# Arthur Algorithms

## Anomaly Detection

For an explanation of how to enable Anomaly Detection with Arthur, please see the Anomaly Detection

Anomaly scores are computed by training a model on the reference set you provide to Arthur and using that model to assign an Anomaly Score to each inference you send to Arthur. Scores of 0.5 are given to "typical" examples from your reference set, while higher scores are given to more anomalous inferences, and lower scores are given to instances that the model judges as similar to the reference data with high confidence.

### How Anomaly Detection Works

We calculate Anomaly Scores with an Isolation Forest algorithm. This algorithm works by building what is essentially a density model of the data by iteratively isolating data points from one another. Because anomalies tend to be farther away from other points and occur less frequently, they are easier to isolate from other points, so we can use a data point's "ease of isolation" to describe its anomaly. The method is based on the paper linked here.

The Isolation Forest "method takes advantage of two [quantitative properties of anomalies]:
i) they are the minority consisting of fewer instances and
ii) they have attribute values that are very different from those of normal instances.
In other words, anomalies are 'few and different', which make them more susceptible to isolation than normal points."

The idea is to build a binary tree that randomly segments the data until each instance can be uniquely selected (or a maximum height is reached). Anomalous instances will take fewer steps to become isolated on the tree because of the abovementioned properties. In the example above, we can see that the in-distribution x_i takes many more steps to reach than the out-of-distribution x_0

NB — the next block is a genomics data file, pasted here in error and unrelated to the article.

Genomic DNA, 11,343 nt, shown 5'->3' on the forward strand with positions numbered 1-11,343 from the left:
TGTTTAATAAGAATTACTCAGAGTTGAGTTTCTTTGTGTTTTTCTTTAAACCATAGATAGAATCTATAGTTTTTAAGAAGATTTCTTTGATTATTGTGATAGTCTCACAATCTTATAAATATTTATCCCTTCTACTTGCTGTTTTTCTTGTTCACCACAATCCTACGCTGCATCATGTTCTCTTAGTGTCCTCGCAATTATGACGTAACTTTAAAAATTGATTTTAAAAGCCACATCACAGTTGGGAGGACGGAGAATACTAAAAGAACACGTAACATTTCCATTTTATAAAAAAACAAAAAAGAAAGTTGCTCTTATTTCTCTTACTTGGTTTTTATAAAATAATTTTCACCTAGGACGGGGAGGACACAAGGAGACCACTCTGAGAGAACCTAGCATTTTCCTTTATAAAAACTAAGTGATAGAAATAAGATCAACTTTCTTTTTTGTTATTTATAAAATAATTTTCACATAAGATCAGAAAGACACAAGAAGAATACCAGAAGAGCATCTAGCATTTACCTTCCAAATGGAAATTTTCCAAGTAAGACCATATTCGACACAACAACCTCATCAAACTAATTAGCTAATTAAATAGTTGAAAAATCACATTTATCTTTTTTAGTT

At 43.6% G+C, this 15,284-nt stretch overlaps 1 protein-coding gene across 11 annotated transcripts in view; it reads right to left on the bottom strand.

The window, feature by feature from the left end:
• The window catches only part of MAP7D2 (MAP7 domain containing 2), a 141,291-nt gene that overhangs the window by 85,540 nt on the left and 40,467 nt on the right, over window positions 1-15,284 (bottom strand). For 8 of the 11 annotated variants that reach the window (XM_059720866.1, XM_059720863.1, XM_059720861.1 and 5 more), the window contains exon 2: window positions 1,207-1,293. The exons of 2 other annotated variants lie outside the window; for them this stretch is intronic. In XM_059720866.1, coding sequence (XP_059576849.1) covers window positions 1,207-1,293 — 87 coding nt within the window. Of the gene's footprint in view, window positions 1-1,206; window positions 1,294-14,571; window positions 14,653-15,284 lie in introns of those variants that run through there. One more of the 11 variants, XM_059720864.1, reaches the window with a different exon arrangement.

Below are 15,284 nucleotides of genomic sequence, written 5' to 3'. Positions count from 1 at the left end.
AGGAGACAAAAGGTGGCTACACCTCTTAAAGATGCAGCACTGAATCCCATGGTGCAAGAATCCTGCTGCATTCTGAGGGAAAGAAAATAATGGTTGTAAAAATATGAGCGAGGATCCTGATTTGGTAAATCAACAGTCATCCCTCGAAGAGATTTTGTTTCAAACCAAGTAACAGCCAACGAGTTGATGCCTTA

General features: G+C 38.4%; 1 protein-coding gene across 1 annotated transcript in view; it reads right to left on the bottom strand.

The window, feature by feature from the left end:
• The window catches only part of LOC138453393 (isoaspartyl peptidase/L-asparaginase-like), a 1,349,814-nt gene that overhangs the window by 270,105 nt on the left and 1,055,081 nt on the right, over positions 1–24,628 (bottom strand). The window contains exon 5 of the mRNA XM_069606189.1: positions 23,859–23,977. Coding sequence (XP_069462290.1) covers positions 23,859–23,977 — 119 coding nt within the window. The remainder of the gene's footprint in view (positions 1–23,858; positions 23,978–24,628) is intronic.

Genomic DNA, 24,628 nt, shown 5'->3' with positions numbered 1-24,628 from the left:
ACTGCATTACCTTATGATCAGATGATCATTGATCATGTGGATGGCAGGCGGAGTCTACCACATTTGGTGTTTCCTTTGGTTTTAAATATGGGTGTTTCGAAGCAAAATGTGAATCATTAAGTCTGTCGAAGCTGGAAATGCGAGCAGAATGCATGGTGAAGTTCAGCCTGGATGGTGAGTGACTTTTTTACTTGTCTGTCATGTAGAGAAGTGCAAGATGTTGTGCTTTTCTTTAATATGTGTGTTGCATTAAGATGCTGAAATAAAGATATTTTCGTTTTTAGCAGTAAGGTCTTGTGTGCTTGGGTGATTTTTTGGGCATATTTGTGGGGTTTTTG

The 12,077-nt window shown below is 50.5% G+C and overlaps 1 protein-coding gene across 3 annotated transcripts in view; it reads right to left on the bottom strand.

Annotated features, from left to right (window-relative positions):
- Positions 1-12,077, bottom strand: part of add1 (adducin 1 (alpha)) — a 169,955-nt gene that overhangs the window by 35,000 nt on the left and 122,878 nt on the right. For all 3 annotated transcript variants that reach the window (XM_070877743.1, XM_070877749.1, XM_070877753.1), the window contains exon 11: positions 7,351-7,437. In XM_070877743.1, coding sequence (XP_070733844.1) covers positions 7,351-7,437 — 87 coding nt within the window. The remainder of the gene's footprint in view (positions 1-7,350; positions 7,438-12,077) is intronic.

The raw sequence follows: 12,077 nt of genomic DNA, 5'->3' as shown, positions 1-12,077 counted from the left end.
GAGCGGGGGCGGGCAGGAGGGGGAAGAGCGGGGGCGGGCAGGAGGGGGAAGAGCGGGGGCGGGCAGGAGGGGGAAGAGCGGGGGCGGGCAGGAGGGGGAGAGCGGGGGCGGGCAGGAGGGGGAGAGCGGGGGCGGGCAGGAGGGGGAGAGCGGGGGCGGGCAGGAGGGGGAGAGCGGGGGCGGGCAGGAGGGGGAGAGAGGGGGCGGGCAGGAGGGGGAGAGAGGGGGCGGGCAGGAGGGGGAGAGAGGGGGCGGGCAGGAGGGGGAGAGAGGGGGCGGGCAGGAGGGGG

Of course, using a single randomly generated tree would be noisy. So we train multiple trees to construct an Isolation Forest of multiple trees and use the average path length, noting that average path lengths converge: The Isolation Forest algorithm is highly efficient compared to other density estimation techniques because the individual trees can be built from data samples without losing performance.

When you add a reference set to your model in Arthur, we fit an Isolation Forest model to that data to compute an anomaly score for the inferences your model receives.

### Generating Anomaly Scores

The path length, or the number of steps taken to reach the partition that a data point belongs to, varies between `0` and `n-1` where `n` is the number of data points in the training set. Following our intuition above, the shorter the path length, the more anomalous a point is. To measure anomaly, an anomaly score between `0` and `1` is generated by normalizing the path length by the average path length and applying an inverse logarithmic scale.

In particular, the anomaly scores algorithm shown below is the average path length to data point`x` from a collection of isolation trees and `c(n)` is the average path length given the number of data points in the dataset `n`. Every inference you send to Arthur will be evaluated against the trained Isolation Forest model and given an anomaly score.